There is a continuous discussion about the different labels that we use: the 'East' dimension can be seen as a neo-colonialist effort on the part of Westerners; the 'Europe' dimension has become increasingly problematic at a time when the continent is as much of a cultural and political patchwork as ever, when war is waged about competing versions of history and identity, and when the continental powers are trying to build a fortress against the 'rest of the world' which, after centuries of exploitation, is bringing 'reality' back home to the Europeans. As Calin Dan put it: ''Etre EUROPEEN' is both as weird and as dull as being no matter what other kind of excessive minority. Because the EUROPEANS are a minority, and if the political class developed from this complex an irritated attitude on both home and global matters, we - the average EUROPEANS - should try to experience it without such a ridiculous intensity. More relativism concerning one's origins could do only good. And reversing the aggressive question from the other to the self should be an exercise of polite(ical correct)ness not only for the EUROPEANS but also for other fundamentalists.'

We therefore use the mentioned labels not as 'black holes of identification', but as heuristic tools for describing a temporary situation or for writing grant applications, and try to be as ironic and reflexive about them as possible. The spirit is pinpointed by Vuk Cosic's proposal for the Ljubljana Digital Media Lab to create the 'Ljudmila_West' initiative that would support Western media practitioners and help them to learn from the Eastern expertise.

For the Syndicate workshop at the Hybrid WorkSpace during the documenta X in Kassel we chose the title "Deep Europe". We were looking for a term that was neither East- nor West-specific, that carried some of the historical baggage of the notion of Europe, and that was at the sametime strange enough to be easily understood as ironic. It was an experimental title that turned out to be an interesting focus for thinking about the context of our work. In the end, Luchezar Boyadijev's (Sofia) reading of 'Deep Europe' was accepted by most participants: 'The notion is a metaphor which could be problematic. In the logic of this metaphor, deepness or depth is where there are a lot of overlapping identities of various people.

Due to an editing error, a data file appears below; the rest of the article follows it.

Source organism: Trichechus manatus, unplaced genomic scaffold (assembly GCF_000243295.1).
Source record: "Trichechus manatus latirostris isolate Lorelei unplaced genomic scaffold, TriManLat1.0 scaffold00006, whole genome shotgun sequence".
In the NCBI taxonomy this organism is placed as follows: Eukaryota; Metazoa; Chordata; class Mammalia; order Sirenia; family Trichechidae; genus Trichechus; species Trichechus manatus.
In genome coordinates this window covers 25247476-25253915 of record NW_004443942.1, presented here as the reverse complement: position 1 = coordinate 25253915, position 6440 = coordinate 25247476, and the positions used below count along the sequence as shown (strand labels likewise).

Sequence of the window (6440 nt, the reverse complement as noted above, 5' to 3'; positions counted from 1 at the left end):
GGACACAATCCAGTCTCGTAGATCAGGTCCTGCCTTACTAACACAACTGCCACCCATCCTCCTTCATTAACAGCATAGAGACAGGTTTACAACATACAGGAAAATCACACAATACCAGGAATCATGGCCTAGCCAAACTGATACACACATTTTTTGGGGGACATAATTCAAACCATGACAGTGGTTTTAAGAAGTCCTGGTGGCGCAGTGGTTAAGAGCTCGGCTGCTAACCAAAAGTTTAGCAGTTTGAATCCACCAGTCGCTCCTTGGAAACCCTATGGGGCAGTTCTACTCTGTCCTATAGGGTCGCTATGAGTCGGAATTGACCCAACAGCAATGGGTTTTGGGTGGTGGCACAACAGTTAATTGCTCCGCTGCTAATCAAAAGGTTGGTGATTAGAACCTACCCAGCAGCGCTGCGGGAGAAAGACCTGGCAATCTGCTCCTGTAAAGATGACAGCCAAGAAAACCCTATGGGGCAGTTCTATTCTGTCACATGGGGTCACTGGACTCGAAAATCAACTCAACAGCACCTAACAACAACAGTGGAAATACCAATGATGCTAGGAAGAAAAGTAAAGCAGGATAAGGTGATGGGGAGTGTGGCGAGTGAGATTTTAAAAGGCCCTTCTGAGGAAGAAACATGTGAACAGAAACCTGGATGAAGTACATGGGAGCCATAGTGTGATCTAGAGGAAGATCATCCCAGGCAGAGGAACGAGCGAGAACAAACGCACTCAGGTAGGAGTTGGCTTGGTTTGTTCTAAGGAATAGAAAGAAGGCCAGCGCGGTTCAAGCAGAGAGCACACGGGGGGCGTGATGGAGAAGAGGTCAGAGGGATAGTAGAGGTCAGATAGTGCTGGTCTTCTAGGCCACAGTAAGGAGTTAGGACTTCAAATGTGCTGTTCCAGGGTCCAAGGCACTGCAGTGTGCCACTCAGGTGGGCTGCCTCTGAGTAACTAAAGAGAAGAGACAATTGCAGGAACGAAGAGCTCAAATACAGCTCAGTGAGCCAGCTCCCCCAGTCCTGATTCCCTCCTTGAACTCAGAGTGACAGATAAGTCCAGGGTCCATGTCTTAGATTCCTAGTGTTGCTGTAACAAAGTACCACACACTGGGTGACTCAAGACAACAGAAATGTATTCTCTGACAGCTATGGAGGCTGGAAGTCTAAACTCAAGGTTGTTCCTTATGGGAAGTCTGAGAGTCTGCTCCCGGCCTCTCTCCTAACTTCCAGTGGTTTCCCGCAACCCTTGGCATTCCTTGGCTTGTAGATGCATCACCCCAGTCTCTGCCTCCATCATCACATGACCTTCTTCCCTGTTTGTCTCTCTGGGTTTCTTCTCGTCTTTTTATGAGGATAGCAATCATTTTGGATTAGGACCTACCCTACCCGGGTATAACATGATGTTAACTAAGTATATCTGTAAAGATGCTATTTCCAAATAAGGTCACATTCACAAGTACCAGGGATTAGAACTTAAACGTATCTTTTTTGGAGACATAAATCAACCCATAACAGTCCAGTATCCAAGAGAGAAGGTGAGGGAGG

Overlapping in terms of claims over certain historical past, or certain events or certain historical figures or even territories in some cases. It could also be claims over language or alphabet, it could be anything. Europe is deepest, where there are a lot of overlapping identities.'

This mapping of culture and of the depth of identities onto the mental and physical geography stands not in contradiction to, but is a condition of the work that is being done in electronically networked translocal environments equipped with all sorts of telematic gear. After the workshop, Branka Milicic Davic wrote: 'what is deep europe? is it real? is it safe? my answer is - yes. deep europe is real. it exists. i do not need visa to be there, i do not need an invitation letter to be there, i can simply sit and think and i am there - in the land without borders, policemen, elections, president, government.... where no radio or TV station will be banned... whose citizens are speaking different languages without shame... and lot more. deep europe is my homeland, my private mental space, which i share with others. deep europe recognizes words like exchanging, sharing, growing. and that's why i believe deep europe exists. because i went there, and i can go there whenever i wish. to exchange, share, grow and understand.'

On the surface, the Syndicate is an informal network and an 'intercom' system for people in the media art community in Europe and beyond. At the same time, this inter-communication effects a re-mapping of cultural and mental territories that transcends the political, religious and territorial separations which we regard as a temporary nuisance, rather than as the last word on this imagined continent/container. Lisa Haskel (London) concludes her Deep European 'letter from home': 'So perhaps, this is what Deep Europe is all about. Not a political position, a utopia or a manifesto, but rather a digging, excavating, tunnelling process toward greater understanding and connection, but which fully recognises different starting points and possible directions: a collaborative process with a shared desire for making connection. There may be hold-ups and some frustrations, quite a bit of hard work is required, but we can perhaps be aided by some machinery. The result is a channel for exchange for use by both ourselves and others with common aims and interests.' At some point in the future we might reach a situation in which the heuristic tool V2_East - as was formulated from the very beginning of this initiative - will have made itself obsolete.


[Published in: Ostranenie '97. Catalogue of the International Electronic Media Forum, November 1997. (Edited by Stephen Kovats.) Dessau: Bauhaus Foundation, 1997, p. 281-286.]